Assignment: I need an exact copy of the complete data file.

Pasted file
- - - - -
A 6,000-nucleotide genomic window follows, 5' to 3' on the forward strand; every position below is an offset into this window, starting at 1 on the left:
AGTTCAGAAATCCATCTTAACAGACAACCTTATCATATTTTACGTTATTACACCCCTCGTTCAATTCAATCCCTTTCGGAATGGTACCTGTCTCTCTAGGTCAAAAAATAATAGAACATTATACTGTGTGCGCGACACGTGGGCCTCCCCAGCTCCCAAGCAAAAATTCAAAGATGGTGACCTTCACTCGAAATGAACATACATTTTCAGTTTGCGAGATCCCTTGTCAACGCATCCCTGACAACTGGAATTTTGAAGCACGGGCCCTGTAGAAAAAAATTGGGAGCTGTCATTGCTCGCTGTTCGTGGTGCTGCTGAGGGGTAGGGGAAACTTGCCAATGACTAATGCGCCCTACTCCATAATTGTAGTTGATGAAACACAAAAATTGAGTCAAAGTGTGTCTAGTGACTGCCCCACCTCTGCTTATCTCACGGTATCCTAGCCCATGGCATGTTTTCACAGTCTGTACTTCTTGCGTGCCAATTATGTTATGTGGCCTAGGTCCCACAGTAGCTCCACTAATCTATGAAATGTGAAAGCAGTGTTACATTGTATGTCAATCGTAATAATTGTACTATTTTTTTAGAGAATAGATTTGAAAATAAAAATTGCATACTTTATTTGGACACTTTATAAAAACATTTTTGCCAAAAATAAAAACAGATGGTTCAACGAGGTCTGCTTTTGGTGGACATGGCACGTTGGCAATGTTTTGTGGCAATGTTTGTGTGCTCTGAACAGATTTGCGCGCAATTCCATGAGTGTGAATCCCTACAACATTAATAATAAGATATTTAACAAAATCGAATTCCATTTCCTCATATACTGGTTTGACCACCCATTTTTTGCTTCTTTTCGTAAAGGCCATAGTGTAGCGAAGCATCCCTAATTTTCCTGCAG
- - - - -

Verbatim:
A 6,000-nucleotide genomic window follows, 5' to 3' on the forward strand; every position below is an offset into this window, starting at 1 on the left:
AGTTCAGAAATCCATCTTAACAGACAACCTTATCATATTTTACGTTATTACACCCCTCGTTCAATTCAATCCCTTTCGGAATGGTACCTGTCTCTCTAGGTCAAAAAATAATAGAACATTATACTGTGTGCGCGACACGTGGGCCTCCCCAGCTCCCAAGCAAAAATTCAAAGATGGTGACCTTCACTCGAAATGAACATACATTTTCAGTTTGCGAGATCCCTTGTCAACGCATCCCTGACAACTGGAATTTTGAAGCACGGGCCCTGTAGAAAAAAATTGGGAGCTGTCATTGCTCGCTGTTCGTGGTGCTGCTGAGGGGTAGGGGAAACTTGCCAATGACTAATGCGCCCTACTCCATAATTGTAGTTGATGAAACACAAAAATTGAGTCAAAGTGTGTCTAGTGACTGCCCCACCTCTGCTTATCTCACGGTATCCTAGCCCATGGCATGTTTTCACAGTCTGTACTTCTTGCGTGCCAATTATGTTATGTGGCCTAGGTCCCACAGTAGCTCCACTAATCTATGAAATGTGAAAGCAGTGTTACATTGTATGTCAATCGTAATAATTGTACTATTTTTTTAGAGAATAGATTTGAAAATAAAAATTGCATACTTTATTTGGACACTTTATAAAAACATTTTTGCCAAAAATAAAAACAGATGGTTCAACGAGGTCTGCTTTTGGTGGACATGGCACGTTGGCAATGTTTTGTGGCAATGTTTGTGTGCTCTGAACAGATTTGCGCGCAATTCCATGAGTGTGAATCCCTACAACATTAATAATAAGATATTTAACAAAATCGAATTCCATTTCCTCATATACTGGTTTGACCACCCATTTTTTGCTTCTTTTCGTAAAGGCCATAGTGTAGCGAAGCATCCCTAATTTTCCTGCAG